Multi-HDD support

4 min

Since v0.9, Garage natively supports nodes that have several storage drives for storing data blocks (not for metadata storage).

Initial setup

To set up a new Garage storage node with multiple HDDs, format and mount all your drives in different directories, and use a Garage configuration as follows:

data_dir = [
    { path = "/path/to/hdd1", capacity = "2T" },
    { path = "/path/to/hdd2", capacity = "4T" },

Garage will automatically balance all blocks stored by the node among the different specified directories, proportionnally to the specified capacities.

Updating the list of storage locations

If you add new storage locations to your data_dir, Garage will not rebalance existing data between storage locations. Newly written blocks will be balanced proportionnally to the specified capacities, and existing data may be moved between drives to improve balancing, but only opportunistically when a data block is re-written (e.g. an object is re-uploaded, or an object with a duplicate block is uploaded).

To understand precisely what is happening, we need to dive in to how Garage splits data among the different storage locations.

First of all, Garage divides the set of all possible block hashes in a fixed number of slices (currently 1024), and assigns to each slice a primary storage location among the specified data directories. The number of slices having their primary location in each data directory is proportionnal to the capacity specified in the config file.

When Garage receives a block to write, it will always write it in the primary directory of the slice that contains its hash.

Now, to be able to not lose existing data blocks when storage locations are added, Garage also keeps a list of secondary data directories for all of the hash slices. Secondary data directories for a slice indicates storage locations that once were primary directories for that slice, i.e. where Garage knows that data blocks of that slice might be stored. When Garage is requested to read a certain data block, it will first look in the primary storage directory of its slice, and if it doesn't find it there it goes through all of the secondary storage locations until it finds it. This allows Garage to continue operating normally when storage locations are added, without having to shuffle files between drives to place them in the correct location.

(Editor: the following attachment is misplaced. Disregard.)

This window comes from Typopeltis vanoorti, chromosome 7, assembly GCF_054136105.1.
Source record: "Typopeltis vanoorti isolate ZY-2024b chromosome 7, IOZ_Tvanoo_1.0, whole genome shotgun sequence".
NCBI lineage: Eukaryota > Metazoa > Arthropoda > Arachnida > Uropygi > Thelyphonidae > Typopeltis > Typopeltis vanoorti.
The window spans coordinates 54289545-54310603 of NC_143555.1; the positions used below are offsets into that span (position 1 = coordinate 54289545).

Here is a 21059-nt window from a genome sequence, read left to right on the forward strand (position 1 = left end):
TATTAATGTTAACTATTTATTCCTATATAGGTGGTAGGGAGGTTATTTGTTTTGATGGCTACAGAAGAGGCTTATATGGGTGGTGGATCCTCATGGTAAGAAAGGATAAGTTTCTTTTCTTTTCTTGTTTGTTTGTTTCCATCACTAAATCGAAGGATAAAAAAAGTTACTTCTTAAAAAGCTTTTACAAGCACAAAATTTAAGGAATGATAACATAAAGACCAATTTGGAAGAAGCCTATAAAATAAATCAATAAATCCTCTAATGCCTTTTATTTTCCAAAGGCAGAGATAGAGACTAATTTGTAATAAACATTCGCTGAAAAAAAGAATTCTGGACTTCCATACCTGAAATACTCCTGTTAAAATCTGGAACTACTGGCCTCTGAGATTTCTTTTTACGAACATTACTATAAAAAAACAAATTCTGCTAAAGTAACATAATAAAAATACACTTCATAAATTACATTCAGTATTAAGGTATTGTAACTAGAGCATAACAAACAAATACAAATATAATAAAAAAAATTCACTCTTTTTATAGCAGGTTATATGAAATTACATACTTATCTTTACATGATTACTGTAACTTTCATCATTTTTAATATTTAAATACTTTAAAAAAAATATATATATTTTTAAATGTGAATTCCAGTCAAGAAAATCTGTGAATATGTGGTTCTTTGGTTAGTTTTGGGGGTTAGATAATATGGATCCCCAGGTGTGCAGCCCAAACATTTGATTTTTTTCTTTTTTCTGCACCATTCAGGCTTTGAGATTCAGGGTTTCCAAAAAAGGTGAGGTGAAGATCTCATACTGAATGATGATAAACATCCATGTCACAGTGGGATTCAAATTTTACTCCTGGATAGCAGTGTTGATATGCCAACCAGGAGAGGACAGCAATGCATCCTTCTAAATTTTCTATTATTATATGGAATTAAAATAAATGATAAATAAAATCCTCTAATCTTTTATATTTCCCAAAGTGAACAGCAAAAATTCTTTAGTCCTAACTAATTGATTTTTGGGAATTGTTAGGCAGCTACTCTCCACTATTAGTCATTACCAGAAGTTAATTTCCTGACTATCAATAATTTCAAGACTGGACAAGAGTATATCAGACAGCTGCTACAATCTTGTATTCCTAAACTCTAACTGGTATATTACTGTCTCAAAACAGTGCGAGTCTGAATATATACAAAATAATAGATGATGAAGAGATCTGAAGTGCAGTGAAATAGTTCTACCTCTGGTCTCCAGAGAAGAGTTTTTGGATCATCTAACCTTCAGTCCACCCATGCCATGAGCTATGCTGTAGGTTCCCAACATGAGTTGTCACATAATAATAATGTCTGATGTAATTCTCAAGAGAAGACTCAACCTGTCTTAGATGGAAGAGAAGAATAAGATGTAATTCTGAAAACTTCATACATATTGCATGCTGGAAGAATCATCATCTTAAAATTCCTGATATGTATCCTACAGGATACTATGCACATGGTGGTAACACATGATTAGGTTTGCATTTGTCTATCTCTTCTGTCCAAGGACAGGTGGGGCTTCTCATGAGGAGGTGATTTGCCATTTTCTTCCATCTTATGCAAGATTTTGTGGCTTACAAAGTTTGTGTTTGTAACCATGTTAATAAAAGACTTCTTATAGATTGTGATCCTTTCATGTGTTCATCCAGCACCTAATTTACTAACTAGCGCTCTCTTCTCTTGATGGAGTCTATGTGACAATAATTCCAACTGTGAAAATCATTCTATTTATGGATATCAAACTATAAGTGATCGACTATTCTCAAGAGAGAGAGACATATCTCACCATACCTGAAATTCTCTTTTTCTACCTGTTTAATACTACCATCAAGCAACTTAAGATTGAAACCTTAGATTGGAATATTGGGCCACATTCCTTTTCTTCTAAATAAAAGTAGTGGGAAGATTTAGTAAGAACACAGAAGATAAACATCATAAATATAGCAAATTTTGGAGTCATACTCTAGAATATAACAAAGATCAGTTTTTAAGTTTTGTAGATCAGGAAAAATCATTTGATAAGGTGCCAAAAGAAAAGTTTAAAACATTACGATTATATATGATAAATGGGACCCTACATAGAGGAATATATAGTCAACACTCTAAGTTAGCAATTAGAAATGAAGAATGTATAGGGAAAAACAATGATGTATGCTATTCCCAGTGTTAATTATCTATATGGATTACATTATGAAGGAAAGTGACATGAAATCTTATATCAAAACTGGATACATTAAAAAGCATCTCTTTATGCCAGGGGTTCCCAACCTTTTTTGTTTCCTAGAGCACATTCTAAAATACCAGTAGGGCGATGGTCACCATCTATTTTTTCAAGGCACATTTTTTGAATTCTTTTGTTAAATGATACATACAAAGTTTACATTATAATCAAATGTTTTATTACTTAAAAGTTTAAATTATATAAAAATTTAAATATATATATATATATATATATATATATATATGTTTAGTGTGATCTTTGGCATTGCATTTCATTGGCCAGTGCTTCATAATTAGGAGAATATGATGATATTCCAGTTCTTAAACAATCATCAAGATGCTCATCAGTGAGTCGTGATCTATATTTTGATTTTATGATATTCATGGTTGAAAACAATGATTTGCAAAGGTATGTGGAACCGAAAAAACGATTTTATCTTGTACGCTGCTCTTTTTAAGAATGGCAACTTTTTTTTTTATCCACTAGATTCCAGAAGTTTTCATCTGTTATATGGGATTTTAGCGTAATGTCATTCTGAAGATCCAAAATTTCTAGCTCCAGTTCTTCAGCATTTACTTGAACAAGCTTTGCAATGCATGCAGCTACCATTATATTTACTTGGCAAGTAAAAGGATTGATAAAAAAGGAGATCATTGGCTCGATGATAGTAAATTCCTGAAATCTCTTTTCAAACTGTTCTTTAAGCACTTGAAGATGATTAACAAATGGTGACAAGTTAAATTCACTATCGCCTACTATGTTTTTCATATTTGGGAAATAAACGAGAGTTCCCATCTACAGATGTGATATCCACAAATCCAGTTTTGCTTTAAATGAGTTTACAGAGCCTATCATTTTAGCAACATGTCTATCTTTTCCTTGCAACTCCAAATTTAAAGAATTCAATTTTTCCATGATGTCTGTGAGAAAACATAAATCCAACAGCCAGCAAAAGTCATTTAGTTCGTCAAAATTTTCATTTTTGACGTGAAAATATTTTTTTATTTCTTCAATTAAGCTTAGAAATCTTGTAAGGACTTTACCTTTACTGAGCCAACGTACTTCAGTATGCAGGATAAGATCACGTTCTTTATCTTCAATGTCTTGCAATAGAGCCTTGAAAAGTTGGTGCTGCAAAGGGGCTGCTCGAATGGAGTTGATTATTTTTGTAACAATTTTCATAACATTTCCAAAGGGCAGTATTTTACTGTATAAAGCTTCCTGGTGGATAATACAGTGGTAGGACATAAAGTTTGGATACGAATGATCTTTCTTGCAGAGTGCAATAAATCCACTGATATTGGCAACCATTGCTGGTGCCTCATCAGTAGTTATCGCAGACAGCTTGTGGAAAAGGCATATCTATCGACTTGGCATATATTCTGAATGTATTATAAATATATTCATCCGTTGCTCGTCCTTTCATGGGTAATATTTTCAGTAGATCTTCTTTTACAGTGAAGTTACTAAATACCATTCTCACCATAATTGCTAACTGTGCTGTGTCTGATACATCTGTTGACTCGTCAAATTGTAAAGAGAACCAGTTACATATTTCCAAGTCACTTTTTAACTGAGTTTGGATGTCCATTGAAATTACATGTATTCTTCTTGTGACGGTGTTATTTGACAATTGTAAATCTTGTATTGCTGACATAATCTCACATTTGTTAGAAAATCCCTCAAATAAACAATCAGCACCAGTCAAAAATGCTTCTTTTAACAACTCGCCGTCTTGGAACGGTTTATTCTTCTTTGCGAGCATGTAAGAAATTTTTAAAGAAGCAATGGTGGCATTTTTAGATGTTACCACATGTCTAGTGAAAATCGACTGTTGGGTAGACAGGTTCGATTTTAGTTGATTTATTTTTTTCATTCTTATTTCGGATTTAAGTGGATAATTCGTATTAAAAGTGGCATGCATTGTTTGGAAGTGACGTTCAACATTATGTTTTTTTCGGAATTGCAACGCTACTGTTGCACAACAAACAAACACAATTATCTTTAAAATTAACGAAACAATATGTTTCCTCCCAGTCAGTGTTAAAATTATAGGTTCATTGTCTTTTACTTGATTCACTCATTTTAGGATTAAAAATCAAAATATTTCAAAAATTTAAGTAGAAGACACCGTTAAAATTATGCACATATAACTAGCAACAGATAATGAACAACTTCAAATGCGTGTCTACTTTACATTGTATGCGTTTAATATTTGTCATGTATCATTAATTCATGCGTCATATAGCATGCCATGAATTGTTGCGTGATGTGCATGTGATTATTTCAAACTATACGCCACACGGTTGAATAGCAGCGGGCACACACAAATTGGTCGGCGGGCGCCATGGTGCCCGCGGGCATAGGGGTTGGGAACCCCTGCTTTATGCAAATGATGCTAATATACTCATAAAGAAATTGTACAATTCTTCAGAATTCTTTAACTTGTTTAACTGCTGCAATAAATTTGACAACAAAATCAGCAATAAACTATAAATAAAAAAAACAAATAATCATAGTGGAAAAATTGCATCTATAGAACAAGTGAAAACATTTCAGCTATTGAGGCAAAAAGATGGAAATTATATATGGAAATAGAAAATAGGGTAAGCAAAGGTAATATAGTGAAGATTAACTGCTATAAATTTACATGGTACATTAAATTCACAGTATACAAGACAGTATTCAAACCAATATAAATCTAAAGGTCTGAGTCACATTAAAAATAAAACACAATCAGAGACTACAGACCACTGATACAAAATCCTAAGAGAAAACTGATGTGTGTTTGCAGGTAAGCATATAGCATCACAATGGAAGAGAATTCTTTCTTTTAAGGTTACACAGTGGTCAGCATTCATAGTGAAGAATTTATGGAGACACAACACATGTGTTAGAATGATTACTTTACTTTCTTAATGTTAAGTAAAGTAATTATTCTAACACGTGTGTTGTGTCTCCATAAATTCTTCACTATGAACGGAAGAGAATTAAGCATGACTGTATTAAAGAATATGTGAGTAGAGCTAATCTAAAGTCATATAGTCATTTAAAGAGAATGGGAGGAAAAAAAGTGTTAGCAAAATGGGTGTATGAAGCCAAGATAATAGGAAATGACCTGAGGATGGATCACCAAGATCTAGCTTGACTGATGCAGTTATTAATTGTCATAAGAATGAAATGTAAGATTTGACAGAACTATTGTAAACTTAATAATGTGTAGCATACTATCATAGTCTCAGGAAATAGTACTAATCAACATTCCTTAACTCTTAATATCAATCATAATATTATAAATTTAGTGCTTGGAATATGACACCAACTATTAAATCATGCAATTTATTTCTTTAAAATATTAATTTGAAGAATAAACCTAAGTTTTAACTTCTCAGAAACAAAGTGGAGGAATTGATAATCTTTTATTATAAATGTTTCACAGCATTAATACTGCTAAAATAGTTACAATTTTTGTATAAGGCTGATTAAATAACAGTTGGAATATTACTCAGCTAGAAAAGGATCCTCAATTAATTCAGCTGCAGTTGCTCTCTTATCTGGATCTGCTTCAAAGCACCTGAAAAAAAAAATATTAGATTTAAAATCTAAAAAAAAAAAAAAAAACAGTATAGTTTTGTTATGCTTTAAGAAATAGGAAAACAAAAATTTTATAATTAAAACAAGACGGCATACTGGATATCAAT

This relatively simple strategy works well but does not ensure that data is correctly balanced among drives according to their capacity. To rebalance data, two strategies can be used:

  • Lazy rebalancing: when a block is re-written (e.g. the object is re-uploaded), Garage checks whether the existing copy is in the primary directory of the slice or in a secondary directory. If the current copy is in a secondary directory, Garage re-writes a copy in the primary directory and deletes the one from the secondary directory. This might never end up rebalancing everything if there are data blocks that are only read and never written.

  • Active rebalancing: an operator of a Garage node can explicitly launch a repair procedure that rebalances the data directories, moving all blocks to their primary location. Once done, all secondary locations for all hash slices are removed so that they won't be checked anymore when looking for a data block.

Read-only storage locations

If you would like to move all data blocks from an existing data directory to one or several new data directories, mark the old directory as read-only:

data_dir = [
    { path = "/path/to/old_data", read_only = true },
    { path = "/path/to/new_hdd1", capacity = "2T" },
    { path = "/path/to/new_hdd2", capacity = "4T" },

Garage will be able to read requested blocks from the read-only directory. Garage will also move data out of the read-only directory either progressively (lazy rebalancing) or if requested explicitly (active rebalancing).

Once an active rebalancing has finished, your read-only directory should be empty: it might still contain subdirectories, but no data files. You can check that it contains no files using:

find -type f /path/to/old_data      # should not print anything

at which point it can be removed from the data_dir list in your config file.